Sign up to my newsletter to never miss new content. I will publish new blog posts and videos about Coroutines and Flow on a regular basis.

Online Course

This project is the foundation of a comprehensive Online Course about Kotlin Coroutines and Flow for Android Development In the course, we are going to implement the use cases of this repository together, as well as talk about all the necessary concepts that you need to know.


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Coroutine Use Cases

  1. Perform single network request
  2. Perform two sequential network requests
  3. Perform several network requests concurrently
  4. Perform variable amount of network requests
  5. Perform a network request with timeout
  6. Retrying network requests
  7. Network requests with timeout and retry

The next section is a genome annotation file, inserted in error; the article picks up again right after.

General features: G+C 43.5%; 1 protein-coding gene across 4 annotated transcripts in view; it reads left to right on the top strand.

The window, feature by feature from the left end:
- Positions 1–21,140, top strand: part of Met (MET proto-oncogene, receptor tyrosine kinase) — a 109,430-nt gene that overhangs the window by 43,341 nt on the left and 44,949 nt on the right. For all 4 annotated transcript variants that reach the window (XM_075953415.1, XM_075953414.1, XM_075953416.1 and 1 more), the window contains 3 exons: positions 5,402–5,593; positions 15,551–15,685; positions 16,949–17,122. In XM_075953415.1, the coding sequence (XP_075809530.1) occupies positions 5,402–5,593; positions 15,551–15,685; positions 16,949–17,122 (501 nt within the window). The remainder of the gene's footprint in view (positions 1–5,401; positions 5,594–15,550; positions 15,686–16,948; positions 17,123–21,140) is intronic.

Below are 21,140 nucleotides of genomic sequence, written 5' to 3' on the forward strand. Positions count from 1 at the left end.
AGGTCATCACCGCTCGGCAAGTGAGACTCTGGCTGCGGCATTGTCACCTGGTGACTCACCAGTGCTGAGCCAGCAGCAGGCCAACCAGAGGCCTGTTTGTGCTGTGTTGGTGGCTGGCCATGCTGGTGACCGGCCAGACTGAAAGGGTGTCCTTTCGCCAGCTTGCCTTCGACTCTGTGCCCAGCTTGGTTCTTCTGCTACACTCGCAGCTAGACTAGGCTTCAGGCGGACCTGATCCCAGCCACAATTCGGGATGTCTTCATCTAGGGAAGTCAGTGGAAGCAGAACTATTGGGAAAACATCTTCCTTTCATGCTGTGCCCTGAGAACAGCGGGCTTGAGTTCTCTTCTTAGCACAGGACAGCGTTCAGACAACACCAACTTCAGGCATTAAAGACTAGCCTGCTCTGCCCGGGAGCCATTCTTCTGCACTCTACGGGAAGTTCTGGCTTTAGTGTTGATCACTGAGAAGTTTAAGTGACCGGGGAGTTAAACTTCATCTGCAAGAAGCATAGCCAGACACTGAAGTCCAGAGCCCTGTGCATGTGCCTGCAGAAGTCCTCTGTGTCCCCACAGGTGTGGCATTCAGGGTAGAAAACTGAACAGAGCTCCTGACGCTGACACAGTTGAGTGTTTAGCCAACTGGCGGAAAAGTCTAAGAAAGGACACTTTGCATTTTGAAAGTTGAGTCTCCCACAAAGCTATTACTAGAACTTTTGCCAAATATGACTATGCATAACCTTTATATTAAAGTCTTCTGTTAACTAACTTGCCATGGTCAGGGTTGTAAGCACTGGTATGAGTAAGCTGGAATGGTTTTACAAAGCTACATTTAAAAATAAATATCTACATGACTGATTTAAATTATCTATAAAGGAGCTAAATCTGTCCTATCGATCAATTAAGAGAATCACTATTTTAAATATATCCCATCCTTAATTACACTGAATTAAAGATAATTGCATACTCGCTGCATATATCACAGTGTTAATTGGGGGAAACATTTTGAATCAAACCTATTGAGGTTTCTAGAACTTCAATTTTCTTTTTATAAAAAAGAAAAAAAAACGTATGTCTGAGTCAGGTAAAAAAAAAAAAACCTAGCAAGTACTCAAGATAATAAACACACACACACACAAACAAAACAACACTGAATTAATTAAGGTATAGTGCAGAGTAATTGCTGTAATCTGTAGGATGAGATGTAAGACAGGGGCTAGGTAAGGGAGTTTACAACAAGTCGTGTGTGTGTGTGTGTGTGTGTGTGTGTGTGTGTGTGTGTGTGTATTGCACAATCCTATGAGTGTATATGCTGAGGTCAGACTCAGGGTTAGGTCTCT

8. Room and Coroutines
  9. Debugging Coroutines
  10. Offload expensive calculation to background thread
  11. Cooperative Cancellation
  12. Offload expensive calculation to several Coroutines
  13. Exception Handling
  14. Continue Coroutine execution even when the user leaves the screen
  15. Using WorkManager with Coroutines
  16. Performance analysis of dispatchers, number of coroutines and yielding
  17. Perform expensive calculation on Main Thread without freezing the UI

Flow Use Cases

  1. Flow Basics
  2. Basic Flow intermediate operators
  3. Flow Exception Handling
  4. Exposing Flows in the ViewModel

Coroutine Use Cases Description

1. Perform single network request

This use case performs a single network request to get the latest Android Versions and displays them on the screen.


2. Perform two sequential network requests

This use case performs two network requests sequentially. First, it retrieves recent Android Versions and then it requests the features of the latest version.

There are also 2 alternative implementations included. One is using old-school callbacks. The other one uses RxJava. You can compare each implementation. If you compare all three implementations, it is really interesting to see, in my opinion, how simple the Coroutine-based version actually is.


3. Perform several network requests concurrently